The Shaler strike: 'Professionals' once again do the unprofessional thing
Shaler Area School District teachers opened the 2013-14 school year Tuesday not by greeting their students with encouraging smiles and extolling the limitless possibilities of what they could learn but by going on strike.
Thus, “professionals” did the unprofessional thing. And more than 4,000 Shaler students will pay the price for their “role models'” pique.
Shaler teachers have been without a contract since August 2011. Negotiations, ongoing since January of that year, have failed to produce an agreement. Salary and health care contributions are said to be the sticking points. Just how far apart the sides are — or how close — hasn't been made public.
Under state law, and a prerequisite court order, Shaler teachers will have to end their strike on Sept. 20. The Shaler Area Education Association has vowed to remain off the job until there's a contract or a judge orders them back into the classroom. Perhaps they can stamp their feet and hold their breath until they turn blue, too.
The Shaler strike breaks an odd one-year period in which there were no public school teacher strikes in Pennsylvania. And there likely will be more this school year. But how sad it is that among the Pennsylvania Legislature's priorities when it returns for its fall session — on Sept. 23, the same day Shaler teachers would have to return — outlawing teacher strikes isn't one of them.
So, once again, a union swings its strike cudgel and smacks hard the very people its members are charged with serving. What a sad lesson.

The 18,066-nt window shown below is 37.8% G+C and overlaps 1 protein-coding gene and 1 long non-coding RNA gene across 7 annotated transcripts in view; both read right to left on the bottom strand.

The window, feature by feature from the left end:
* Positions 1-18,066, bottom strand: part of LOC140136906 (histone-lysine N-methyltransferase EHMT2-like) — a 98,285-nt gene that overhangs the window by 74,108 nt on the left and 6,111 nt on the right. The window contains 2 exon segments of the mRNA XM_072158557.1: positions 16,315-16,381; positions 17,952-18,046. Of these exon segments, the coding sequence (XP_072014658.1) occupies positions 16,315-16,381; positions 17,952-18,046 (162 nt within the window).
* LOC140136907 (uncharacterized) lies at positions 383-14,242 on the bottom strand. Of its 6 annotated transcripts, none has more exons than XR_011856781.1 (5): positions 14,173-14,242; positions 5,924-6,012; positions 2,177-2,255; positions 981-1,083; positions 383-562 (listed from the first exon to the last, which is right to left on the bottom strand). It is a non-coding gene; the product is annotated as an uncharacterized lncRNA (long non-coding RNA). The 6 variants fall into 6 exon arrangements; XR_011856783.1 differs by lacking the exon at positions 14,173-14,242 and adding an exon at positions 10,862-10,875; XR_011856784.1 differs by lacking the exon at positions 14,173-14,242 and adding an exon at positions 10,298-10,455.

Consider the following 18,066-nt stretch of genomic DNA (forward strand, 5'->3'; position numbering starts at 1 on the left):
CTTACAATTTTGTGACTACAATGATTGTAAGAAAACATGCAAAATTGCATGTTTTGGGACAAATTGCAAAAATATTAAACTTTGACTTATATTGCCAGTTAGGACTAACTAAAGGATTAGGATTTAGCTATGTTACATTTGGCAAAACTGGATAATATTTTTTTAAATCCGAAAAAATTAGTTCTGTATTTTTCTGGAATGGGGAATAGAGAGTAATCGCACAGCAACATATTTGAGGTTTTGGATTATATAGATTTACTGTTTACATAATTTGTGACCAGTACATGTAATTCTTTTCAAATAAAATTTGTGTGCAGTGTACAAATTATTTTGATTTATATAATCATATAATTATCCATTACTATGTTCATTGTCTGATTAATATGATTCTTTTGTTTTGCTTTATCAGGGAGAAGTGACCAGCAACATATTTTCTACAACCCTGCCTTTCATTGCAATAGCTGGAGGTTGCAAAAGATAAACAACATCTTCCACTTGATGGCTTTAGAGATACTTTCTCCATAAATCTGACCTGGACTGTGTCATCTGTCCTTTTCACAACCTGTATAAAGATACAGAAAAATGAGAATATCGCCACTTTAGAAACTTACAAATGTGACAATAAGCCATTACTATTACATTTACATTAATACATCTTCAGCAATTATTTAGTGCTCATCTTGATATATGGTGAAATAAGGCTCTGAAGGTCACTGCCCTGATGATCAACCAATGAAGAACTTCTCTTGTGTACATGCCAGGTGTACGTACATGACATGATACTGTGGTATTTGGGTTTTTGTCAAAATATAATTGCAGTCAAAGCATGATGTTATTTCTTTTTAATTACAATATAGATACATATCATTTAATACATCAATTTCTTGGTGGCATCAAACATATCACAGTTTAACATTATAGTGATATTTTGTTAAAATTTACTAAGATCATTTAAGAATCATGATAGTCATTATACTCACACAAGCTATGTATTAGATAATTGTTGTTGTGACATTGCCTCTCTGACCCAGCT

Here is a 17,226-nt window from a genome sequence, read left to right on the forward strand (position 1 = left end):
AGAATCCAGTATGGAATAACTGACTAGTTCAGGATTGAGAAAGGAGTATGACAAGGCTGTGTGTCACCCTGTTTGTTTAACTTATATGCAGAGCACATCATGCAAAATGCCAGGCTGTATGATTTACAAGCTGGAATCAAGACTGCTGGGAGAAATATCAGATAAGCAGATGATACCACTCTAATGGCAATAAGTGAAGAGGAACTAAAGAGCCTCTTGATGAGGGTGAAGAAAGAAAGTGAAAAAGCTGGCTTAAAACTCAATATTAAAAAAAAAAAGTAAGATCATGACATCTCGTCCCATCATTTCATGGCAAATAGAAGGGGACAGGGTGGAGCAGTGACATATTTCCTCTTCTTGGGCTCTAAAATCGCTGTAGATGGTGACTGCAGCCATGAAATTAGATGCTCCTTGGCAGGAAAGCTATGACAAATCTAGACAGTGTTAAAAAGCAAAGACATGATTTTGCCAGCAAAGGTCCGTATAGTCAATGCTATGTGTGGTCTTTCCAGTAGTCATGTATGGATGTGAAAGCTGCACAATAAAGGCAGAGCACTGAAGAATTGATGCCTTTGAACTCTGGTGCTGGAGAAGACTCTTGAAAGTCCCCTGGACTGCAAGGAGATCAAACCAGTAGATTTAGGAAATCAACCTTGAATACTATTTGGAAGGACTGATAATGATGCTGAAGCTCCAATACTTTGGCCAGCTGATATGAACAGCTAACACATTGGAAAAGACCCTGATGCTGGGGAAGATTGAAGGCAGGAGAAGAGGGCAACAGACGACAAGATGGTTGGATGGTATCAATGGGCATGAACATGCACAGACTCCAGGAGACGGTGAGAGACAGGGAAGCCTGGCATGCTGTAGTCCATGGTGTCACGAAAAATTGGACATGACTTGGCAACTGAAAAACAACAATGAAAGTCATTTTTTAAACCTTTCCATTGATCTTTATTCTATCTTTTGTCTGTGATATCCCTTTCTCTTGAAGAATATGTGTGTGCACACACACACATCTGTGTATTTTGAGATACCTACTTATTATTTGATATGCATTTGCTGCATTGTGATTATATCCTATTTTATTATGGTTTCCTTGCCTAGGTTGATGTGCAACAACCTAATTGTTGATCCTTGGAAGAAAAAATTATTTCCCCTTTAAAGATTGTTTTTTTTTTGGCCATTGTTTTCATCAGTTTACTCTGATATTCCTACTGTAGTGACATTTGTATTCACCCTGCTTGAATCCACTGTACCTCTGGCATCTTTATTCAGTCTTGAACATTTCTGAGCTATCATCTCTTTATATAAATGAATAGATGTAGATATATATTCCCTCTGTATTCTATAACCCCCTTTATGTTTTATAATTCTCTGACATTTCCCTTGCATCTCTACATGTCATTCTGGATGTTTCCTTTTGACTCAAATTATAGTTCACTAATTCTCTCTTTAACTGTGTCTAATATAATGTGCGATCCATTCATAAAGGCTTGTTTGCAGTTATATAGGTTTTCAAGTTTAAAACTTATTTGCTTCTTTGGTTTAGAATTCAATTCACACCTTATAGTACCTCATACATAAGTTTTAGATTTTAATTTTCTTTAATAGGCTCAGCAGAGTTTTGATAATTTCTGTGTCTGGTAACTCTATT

Show commenting policy
TribLive commenting policy
You are solely responsible for your comments and by using TribLive.com you agree to our Terms of Service.
We moderate comments. Our goal is to provide substantive commentary for a general readership. By screening submissions, we provide a space where readers can share intelligent and informed commentary that enhances the quality of our news and information.
While most comments will be posted if they are on-topic and not abusive, moderating decisions are subjective. We will make them as carefully and consistently as we can. Because of the volume of reader comments, we cannot review individual moderation decisions with readers.
We value thoughtful comments representing a range of views that make their point quickly and politely. We make an effort to protect discussions from repeated comments either by the same reader or different readers.
We follow the same standards for taste as the daily newspaper. A few things we won't tolerate: personal attacks, obscenity, vulgarity, profanity (including expletives and letters followed by dashes), commercial promotion, impersonations, incoherence, proselytizing and SHOUTING. Don't include URLs to Web sites.
We do not edit comments. They are either approved or deleted. We reserve the right to edit a comment that is quoted or excerpted in an article. In this case, we may fix spelling and punctuation.
We welcome strong opinions and criticism of our work, but we don't want comments to become bogged down with discussions of our policies and we will moderate accordingly.
We appreciate it when readers and people quoted in articles or blog posts point out errors of fact or emphasis and will investigate all assertions. But these suggestions should be sent via e-mail. To avoid distracting other readers, we won't publish comments that suggest a correction. Instead, corrections will be made in a blog post or in an article.
- The Corbett administration gives itself a headache with selective transparency
- The Thursday wrap
- The Moody’s downgrade: Inaction’s price
- The MH17 tragedy: Putin’s duplicity
- An ObamaCare ‘re-do’?
- Greensburg Laurels & Lances
- ‘Diversity’ or discrimination?: A step back
- Greensburg Laurels & Lances
- The IRS scandal: Is a shocking new email the smoking cannon?
- The federal budget: Here we go again
- Greensburg Tuesday takes